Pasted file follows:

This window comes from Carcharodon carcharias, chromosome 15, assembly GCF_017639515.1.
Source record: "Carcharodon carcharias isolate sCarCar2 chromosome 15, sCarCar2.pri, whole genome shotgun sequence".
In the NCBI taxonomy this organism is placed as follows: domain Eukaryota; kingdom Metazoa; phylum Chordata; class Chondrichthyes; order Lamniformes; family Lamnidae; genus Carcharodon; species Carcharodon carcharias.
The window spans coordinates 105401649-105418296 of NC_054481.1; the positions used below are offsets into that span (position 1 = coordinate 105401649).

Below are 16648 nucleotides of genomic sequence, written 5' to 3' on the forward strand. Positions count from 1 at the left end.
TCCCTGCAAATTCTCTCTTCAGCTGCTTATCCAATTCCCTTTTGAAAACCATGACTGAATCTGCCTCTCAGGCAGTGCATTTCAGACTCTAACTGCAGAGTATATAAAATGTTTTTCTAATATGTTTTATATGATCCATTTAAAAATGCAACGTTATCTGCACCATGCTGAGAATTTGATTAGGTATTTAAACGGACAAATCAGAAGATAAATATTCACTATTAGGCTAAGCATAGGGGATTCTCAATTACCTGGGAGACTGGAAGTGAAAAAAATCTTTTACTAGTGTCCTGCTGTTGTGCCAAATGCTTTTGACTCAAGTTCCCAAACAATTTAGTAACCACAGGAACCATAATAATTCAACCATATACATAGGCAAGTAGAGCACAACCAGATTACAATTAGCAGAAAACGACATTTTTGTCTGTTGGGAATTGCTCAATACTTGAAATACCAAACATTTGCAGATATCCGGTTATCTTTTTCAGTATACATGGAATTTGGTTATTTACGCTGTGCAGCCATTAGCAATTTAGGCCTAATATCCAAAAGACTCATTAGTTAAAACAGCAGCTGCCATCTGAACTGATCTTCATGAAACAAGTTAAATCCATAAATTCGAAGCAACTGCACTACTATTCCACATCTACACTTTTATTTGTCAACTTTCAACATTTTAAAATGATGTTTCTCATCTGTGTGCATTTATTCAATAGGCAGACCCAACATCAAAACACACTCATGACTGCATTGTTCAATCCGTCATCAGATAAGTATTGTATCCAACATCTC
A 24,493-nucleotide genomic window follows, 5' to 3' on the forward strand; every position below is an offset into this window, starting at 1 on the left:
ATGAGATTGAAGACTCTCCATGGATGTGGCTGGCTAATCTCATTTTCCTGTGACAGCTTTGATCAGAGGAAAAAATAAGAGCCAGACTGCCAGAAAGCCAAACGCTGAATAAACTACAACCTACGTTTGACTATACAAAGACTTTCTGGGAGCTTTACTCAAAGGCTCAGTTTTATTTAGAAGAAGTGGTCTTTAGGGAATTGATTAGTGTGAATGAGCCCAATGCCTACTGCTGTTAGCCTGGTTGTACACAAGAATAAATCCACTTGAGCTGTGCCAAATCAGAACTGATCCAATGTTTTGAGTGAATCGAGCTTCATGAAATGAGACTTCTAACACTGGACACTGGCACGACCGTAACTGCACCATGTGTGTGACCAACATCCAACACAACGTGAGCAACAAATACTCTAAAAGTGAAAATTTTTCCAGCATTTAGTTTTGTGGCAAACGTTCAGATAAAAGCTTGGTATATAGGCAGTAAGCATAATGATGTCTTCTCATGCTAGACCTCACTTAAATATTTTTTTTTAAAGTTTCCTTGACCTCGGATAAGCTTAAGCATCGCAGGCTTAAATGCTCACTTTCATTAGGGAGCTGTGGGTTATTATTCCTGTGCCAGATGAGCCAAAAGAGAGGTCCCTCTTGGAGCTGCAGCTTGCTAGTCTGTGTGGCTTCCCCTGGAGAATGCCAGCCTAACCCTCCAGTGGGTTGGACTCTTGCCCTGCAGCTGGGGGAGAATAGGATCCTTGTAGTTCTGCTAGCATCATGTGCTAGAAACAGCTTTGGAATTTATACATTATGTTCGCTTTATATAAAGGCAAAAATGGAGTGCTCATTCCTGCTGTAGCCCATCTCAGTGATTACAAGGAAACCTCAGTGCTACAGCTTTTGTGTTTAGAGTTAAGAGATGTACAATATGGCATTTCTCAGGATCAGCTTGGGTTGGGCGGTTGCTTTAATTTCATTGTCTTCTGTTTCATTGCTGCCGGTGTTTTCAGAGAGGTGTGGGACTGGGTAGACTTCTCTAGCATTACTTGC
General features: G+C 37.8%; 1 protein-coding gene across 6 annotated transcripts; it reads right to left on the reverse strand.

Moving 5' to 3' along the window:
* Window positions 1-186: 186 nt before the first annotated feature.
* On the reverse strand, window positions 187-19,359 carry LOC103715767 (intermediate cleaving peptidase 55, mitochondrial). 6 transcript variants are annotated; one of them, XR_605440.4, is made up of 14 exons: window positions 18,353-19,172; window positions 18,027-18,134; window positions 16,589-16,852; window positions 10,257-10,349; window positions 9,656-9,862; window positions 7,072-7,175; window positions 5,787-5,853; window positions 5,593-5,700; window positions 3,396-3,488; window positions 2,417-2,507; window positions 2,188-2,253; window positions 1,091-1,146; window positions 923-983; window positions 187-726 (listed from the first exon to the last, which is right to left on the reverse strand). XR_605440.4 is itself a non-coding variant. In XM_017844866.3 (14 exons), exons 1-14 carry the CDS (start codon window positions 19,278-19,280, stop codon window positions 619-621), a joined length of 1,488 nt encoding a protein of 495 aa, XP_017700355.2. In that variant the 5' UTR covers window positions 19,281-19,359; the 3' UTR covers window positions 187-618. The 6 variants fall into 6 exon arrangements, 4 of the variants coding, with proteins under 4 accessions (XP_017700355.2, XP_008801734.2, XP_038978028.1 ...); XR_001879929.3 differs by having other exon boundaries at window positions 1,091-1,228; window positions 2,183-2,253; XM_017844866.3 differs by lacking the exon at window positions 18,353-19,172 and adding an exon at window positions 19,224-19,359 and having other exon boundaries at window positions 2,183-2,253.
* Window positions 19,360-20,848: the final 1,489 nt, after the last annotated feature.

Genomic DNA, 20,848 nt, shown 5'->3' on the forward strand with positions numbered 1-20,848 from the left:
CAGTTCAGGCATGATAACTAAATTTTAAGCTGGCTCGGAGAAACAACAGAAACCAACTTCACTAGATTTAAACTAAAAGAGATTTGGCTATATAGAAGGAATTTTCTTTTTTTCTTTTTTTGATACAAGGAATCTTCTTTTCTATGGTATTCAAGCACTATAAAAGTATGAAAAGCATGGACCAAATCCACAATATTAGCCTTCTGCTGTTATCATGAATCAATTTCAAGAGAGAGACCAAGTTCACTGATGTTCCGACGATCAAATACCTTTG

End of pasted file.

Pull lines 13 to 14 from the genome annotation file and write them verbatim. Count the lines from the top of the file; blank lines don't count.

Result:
* Window positions 19,360-20,848: the final 1,489 nt, after the last annotated feature.

Genomic DNA, 20,848 nt, shown 5'->3' on the forward strand with positions numbered 1-20,848 from the left: